Demineralized water is still not law in cosmetic formulas: there are a number of alternatives available to enrich beauty products, and sea water is part of them. How is it collected? What are the associated claims? Ingredient supplier Setalg unveiled the secrets of their sea water for us.
Sandrine Hervé and Anne-Charlotte de Geyer d’Orth answered CosmeticOBS’s questions.
Setalg: ID file
The Setalg plant is based in the north of Brittany, on the Pleubian peninsula.
Pleubian is located on one of the largest foreshores of Europe. As a result, the differential between the high and low tides is considerable. The area is classified as Natura 2000, a certification which protects and guarantees water quality.
Sandrine Hervé explains that if the company has specialized in selling sea water, ‘it is because there is a real geographic legitimacy, since the access to the resource is quick and convenient. The company does not need to deal with any transportation time.’
In addition to supplying sea water, Setalg markets seaweed, which they collect near the production site.
Sea water is pumped off Pleubian, in the archipelago of Bréhat, 50 metres from the plant.
To this aim, the tidal coefficient should be of 80, in order to limit the presence of sand in the water. Anne-Charlotte de Geyer d’Orth specifies that ‘the company fully depends on tides. The pump cannot be positioned farther, because there would be too many issues with the pipes.’
Once sea water has been pumped, it is placed in tanks fitted with filtration systems (double filtration of 0.5 and 0.2 micrometres), which helps get rid of any impurities (sand or shell residues), and filtrate micro-organisms (plankton or bacteria).
Sea water is placed in a cooler under 4 degrees. Its preservation is guaranteed for six months.
‘The optimum maximum duration of use is not dictated by any cosmetic regulation,
Sandrine Hervé explains.
‘Water is a living material which can change over time. When it is filtrated, the presence of flora is limited to the minimum. However, once the sale has been concluded, nothing guarantees the client will comply with the 4-degree preservation instructions. If the water has reached room temperature again, flora residues may start proliferating, whereas over a six-month period, this phenomenon cannot occur,’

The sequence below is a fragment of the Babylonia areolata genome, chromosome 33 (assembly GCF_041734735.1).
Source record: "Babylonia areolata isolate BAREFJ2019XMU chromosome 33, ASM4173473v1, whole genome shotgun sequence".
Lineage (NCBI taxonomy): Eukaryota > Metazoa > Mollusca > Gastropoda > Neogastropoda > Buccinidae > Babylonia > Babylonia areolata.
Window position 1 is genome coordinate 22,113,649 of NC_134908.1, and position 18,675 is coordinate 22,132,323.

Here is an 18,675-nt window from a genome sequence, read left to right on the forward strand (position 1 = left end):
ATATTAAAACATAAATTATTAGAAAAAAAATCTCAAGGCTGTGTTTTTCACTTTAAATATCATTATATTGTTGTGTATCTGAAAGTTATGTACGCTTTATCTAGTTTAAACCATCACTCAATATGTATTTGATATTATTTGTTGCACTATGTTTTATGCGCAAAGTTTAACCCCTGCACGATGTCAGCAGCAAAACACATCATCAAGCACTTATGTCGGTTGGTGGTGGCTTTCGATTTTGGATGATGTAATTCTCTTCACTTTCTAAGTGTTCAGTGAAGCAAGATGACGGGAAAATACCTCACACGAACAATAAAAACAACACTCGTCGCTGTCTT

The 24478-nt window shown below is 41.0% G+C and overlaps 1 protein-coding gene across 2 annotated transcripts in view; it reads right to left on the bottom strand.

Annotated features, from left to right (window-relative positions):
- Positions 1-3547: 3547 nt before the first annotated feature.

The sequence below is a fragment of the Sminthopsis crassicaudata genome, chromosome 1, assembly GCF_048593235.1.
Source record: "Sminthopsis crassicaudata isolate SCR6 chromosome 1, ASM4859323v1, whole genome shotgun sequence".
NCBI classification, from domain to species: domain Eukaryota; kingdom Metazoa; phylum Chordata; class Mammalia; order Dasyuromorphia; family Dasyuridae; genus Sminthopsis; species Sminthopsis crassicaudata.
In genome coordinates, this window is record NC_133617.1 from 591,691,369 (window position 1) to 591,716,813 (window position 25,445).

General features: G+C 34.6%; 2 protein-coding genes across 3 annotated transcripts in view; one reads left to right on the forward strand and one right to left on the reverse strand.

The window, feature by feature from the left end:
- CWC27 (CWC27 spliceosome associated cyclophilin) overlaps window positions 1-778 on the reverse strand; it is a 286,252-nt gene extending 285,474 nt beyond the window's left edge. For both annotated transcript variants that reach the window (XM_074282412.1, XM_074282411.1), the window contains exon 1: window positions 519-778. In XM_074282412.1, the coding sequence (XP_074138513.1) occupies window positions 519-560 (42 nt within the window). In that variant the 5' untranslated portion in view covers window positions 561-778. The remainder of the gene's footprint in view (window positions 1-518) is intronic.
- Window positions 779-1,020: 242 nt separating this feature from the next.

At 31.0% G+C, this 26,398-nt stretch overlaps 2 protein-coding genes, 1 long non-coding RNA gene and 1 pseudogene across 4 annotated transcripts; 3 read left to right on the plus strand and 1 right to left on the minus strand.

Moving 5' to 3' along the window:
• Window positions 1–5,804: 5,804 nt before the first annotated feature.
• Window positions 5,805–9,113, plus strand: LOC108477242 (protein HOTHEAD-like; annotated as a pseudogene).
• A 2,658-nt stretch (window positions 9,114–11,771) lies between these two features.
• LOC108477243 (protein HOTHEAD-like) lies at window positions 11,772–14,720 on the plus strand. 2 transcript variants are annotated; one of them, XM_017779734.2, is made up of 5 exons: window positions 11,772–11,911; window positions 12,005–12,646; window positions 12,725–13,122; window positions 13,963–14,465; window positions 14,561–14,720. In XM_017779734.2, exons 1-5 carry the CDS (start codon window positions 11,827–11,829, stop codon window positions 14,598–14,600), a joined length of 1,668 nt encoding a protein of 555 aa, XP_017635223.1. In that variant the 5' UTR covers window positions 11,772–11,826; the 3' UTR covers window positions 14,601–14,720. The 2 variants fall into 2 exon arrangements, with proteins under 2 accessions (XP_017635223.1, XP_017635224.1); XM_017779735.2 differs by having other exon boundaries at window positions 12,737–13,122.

Anne-Charlotte de Geyer d’Orth adds.
Since the company’s business depends on the tides, there is no stock. They work on a just-in-time basis, when clients place their orders. Anne-Charlotte de Geyer d’Orth specifies that ‘this bias contributes to guaranteeing a fresh and healthy product.’
However, if Setalg happens to own water whose best-before date has expired, it will just be poured back to its natural habitat.
The water found in the Bréhat archipelago is renowned for its richness in minerals like chloride, sodium, potassium, calcium, and magnesium. Its dry extract is between 4 and 5% and it allows for hypertonic claims. All these minerals help maintain the skin’s pH and prevent any skin issues like redness and itching.
Sandrine Hervé adds that sea water is all the more interesting since ‘land forms of minerals can hardly be absorbed by the skin – they can hardly go through the skin’s barrier – whereas a marine source, thanks to its soluble minerals, ensures better affinity and compatibility with the skin.’
Sea water and formulation: a good match?
The use of sea water is complex, due to the presence of (soluble) ions and minerals which destabilize formulas. As a result, a particular formulation level is required.
Water in powder?
Setalg’s reputation in terms of water purity is so widely recognized that the Asian cosmetics industry is really keen on their sea water. Indeed, certain areas in that continent are very polluted: in fact, it is impossible to formulate anything with the nearest sea waters, and that is why the Setalg ingredient is so popular. Still, there are several thousands of kilometres between Asia and Brittany.
‘It is for this obvious reason that we cannot transport our water that far, storage and transport conditions cannot be optimum,’
Sandrine Hervé explains.
However, the company has found a way to distribute their ingredient beyond our borders, by atomizing water into powder. Anne-Charlotte de Geyer d’Orth explains that ‘the process is quite simple: sea water is placed in salt marshes to get a first natural evaporation and concentrate the water with minerals. Then, the aqueous part is extracted to keep the mineral concentrate, which represents 85%. So, we just need to take the powder and put it back into a solution with demineralized water to obtain Plouvian sea water. The mineral powder’s BBD is of two years. No more problem with the storage and transport, then .’
As a natural ingredient safe and healthy for the skin, sea water is getting more and more widely used in cosmetics: we can now take advantage of marine benefits at home.
• Read our article, ‘Sea water-based cosmetics’